It seems that the 2020 children of Karachi would continue to block the streets to enjoy a game of cricket. Well maintained public parks, play grounds and public toilets must be developed as an integral part of each locality. The Karachi 2020 is silent about building a large number of clean and well maintained public toilets, perhaps assuming that this primary biological function would not be exercised in the years to come. The figures given for parks and playgrounds are also grossly inadequate.
A city needs to have its own ambulance service, beyond what may be provided by good souls like Edhi and Chippa. The city must aim for its ambulances to reach the scene of accident, say in 15 minutes, when called on a well advertised emergency number such as 999. Likewise the city fire brigade department needs to be enhanced to ensure that fire services can reach any location of the city within 5 to 10 minutes.
A city needs to have a well integrated disaster management system that can undertake rescue, recovery, and mitigation measures in situations of major disasters. The city needs to introduce solid waste separation system right from the place which generates the waste i.e. individual household. The animal slaughtering exercise could be stopped at household level, and shifted to well organised hygienic slaughter houses. Spilling blood and flesh on the streets and then claiming credit for an excellent clean up job is neither civic nor wise. The 2020 plan is silent about what percent of city power requirement would be met by alternate energy and to what extent the solar energy usage would be made compulsory for all new housings.
A citizen would want to see a tanker-free Karachi in 2020. The 12,000 water tankers doing a hundred thousand trips each day pollute the city, clog the roads, and enrich a consortium of greedy tanker owners, operators and their protectors. In the mean time, the city needs to figure out the location of its intertwined water and sewage pipelines and what it needs to do to prevent the theft and siphoning of 270 MGD of water from the bulk distribution. A plan however brilliant can be easily destroyed by mismanagement, and the water crisis is a case in point.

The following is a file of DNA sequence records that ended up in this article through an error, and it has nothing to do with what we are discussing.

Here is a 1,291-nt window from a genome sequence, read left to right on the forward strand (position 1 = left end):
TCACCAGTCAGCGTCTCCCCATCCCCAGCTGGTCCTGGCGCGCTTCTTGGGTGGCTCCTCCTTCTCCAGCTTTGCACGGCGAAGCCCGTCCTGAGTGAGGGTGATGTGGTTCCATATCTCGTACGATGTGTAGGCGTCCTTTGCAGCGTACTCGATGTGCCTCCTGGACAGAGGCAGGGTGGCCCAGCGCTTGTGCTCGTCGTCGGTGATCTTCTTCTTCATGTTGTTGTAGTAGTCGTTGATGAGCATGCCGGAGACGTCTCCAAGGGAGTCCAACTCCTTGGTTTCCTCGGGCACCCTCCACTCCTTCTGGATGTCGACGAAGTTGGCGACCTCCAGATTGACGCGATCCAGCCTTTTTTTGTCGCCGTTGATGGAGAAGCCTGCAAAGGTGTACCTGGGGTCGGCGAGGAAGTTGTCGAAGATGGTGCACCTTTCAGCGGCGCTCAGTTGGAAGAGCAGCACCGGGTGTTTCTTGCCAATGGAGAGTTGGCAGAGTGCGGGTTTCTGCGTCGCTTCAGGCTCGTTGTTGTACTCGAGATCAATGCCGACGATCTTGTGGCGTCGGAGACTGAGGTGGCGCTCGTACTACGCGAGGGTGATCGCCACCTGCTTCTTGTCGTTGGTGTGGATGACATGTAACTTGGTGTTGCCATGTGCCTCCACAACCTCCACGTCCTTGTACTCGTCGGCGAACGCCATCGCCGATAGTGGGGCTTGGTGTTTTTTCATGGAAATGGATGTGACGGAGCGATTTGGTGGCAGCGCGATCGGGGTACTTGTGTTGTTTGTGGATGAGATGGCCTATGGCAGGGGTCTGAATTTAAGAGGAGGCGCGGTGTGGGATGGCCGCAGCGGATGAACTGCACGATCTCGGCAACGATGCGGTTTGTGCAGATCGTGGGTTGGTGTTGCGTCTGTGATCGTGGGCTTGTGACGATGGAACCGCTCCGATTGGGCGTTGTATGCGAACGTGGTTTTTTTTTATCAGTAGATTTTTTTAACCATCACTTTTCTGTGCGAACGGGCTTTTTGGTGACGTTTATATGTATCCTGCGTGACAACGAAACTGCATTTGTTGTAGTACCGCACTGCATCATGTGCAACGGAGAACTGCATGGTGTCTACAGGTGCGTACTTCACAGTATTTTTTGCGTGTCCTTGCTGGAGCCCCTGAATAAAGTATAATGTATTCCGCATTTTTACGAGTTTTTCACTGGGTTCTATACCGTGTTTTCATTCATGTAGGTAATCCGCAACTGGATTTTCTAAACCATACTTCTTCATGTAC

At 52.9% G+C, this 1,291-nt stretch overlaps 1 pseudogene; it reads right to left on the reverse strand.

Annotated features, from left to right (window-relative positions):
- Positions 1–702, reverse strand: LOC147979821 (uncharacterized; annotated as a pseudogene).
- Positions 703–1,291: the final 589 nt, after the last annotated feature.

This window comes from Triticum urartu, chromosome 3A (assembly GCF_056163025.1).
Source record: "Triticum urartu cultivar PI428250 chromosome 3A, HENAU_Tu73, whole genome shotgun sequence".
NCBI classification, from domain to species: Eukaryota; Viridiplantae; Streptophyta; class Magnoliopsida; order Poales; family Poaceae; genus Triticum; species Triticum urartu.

One hopes that the Karachi 2020 plan would transform Karachi into a model for other Pakistani cities. It would strengthen the urban development institutions. The politicians would rise above the narrow corridors of their affiliations and learn to respect scientific inputs. There would be massive participation of citizens and civic professional bodies in the entire planning and execution process. There would be an effective legal and institutional framework to coordinate all sectors to work in an integrated and cohesive manner. And finally, the 2020 plan should consider the safety of citizens as a key indicator of Karachi’s development. It may be best to begin the 2020 program by targeting peace as the first priority. Will Karachi be the first Pakistani weapon-free city by 2010.